Having those 40 organizations in the gym allowed the students to see the opportunities for service in the community. The students seemed to enjoy their time in the gym, as they got to exercise, pet animals and learn more about their community.

The school invited the YMCA, which brought in workout materials, such as stretch bands, for the students to use. They had boxing gloves for students to exercise and push themselves.

The ODOT spokesman Brent Kovacs and Ohio Highway Patrol trooper Dan DeLuca brought a driving simulator to the school to show how distractions impair driving. Students took turns trying to text and drive in the simulator without making any infractions.

DeLuca said they highway patrol will use the simulator in other school assemblies to show the dangers of drunk driving and distracted driving. Kovacs brought a number of information based pamphlets with him to show the statistics on teenage driving incidents and incidents caused by distractions. He said that texting and driving is more dangerous than drinking and driving and poses a serious hazard for young drivers, who tend to be more likely to text and drive.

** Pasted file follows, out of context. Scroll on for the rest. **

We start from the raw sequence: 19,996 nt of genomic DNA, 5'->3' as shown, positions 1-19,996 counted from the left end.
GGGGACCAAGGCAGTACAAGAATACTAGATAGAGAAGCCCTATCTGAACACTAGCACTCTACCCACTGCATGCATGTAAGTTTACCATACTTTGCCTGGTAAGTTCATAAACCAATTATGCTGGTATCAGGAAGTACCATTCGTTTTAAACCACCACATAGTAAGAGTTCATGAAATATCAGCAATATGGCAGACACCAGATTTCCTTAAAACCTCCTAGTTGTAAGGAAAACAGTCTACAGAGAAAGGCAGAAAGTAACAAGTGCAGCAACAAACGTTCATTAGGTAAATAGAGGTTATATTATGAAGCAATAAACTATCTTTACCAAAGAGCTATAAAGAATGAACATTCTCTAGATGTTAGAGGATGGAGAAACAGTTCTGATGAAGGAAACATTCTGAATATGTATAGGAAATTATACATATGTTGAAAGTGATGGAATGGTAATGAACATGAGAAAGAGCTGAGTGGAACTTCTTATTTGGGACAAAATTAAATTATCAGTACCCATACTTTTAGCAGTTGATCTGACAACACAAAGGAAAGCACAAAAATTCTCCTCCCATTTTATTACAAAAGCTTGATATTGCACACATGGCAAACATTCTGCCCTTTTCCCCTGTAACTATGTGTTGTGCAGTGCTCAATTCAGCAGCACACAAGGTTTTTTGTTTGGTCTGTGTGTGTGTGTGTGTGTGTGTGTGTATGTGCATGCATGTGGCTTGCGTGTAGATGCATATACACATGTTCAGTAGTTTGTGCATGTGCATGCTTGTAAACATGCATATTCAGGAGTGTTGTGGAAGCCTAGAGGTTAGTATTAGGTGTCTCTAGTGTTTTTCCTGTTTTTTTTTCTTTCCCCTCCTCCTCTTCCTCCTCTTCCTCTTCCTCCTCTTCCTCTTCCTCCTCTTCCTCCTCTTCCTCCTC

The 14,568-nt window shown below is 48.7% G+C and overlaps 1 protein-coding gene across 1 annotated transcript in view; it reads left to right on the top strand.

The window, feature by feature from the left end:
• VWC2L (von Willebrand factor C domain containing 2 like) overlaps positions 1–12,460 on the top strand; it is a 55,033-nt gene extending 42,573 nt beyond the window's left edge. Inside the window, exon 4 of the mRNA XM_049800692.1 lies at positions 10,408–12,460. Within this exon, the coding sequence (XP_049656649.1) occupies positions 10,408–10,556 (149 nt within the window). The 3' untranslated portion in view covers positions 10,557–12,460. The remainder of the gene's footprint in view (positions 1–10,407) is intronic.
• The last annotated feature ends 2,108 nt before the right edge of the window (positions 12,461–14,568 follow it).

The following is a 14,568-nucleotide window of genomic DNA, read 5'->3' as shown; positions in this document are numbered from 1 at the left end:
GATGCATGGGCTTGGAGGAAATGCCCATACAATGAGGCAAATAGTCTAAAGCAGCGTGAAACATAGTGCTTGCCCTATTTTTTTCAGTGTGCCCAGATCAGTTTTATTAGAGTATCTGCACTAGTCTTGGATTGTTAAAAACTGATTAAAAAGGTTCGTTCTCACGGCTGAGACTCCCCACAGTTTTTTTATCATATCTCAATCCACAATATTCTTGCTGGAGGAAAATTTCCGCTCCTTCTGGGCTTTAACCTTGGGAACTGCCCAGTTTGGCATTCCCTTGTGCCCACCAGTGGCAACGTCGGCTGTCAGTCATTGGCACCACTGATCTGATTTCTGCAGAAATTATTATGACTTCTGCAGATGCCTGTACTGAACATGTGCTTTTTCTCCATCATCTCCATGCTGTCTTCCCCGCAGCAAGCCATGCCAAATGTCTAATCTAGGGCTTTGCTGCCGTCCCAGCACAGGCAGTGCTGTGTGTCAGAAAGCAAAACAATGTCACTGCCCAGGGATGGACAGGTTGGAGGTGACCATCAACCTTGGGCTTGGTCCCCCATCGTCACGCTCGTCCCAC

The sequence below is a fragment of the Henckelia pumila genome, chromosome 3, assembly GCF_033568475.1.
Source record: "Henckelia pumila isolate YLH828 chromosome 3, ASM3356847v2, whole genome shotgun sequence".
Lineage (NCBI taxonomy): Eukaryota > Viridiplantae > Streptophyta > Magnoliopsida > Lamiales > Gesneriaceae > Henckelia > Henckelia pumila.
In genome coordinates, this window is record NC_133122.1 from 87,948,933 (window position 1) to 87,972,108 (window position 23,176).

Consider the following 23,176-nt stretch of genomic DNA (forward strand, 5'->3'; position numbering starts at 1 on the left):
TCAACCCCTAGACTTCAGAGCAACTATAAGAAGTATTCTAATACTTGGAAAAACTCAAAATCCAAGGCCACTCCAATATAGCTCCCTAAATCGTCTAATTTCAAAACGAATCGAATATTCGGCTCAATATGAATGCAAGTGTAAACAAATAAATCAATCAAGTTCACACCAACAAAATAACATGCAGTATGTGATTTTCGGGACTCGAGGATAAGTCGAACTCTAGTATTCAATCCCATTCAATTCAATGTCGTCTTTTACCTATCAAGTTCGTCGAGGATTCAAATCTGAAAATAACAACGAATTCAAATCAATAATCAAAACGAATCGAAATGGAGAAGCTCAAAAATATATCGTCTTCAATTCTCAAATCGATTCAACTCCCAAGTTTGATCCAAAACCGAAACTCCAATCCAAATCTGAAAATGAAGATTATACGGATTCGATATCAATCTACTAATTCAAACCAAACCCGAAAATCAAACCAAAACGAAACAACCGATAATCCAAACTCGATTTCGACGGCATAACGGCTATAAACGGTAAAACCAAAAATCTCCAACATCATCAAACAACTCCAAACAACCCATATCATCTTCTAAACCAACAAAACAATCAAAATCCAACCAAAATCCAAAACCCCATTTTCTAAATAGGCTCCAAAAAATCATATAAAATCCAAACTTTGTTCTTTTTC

Lt. Jered Sutton, the Canfield Post Commander for the Highway State Patrol, Guy Bernie, the Director of the Community Initiative to Reduce Violence, and Donald Slocum, also with the Community Initiative to Reduce Violence, spoke to students in the auditorium. They began with an exercise and then talked individually.

Bernie and Sutton led the students through an activity called “43 Seconds to Addiction.” The exercise gave a representation to the students about the dangers of addiction. They handed out sheets of paper, which the students ripped into 12 pieces.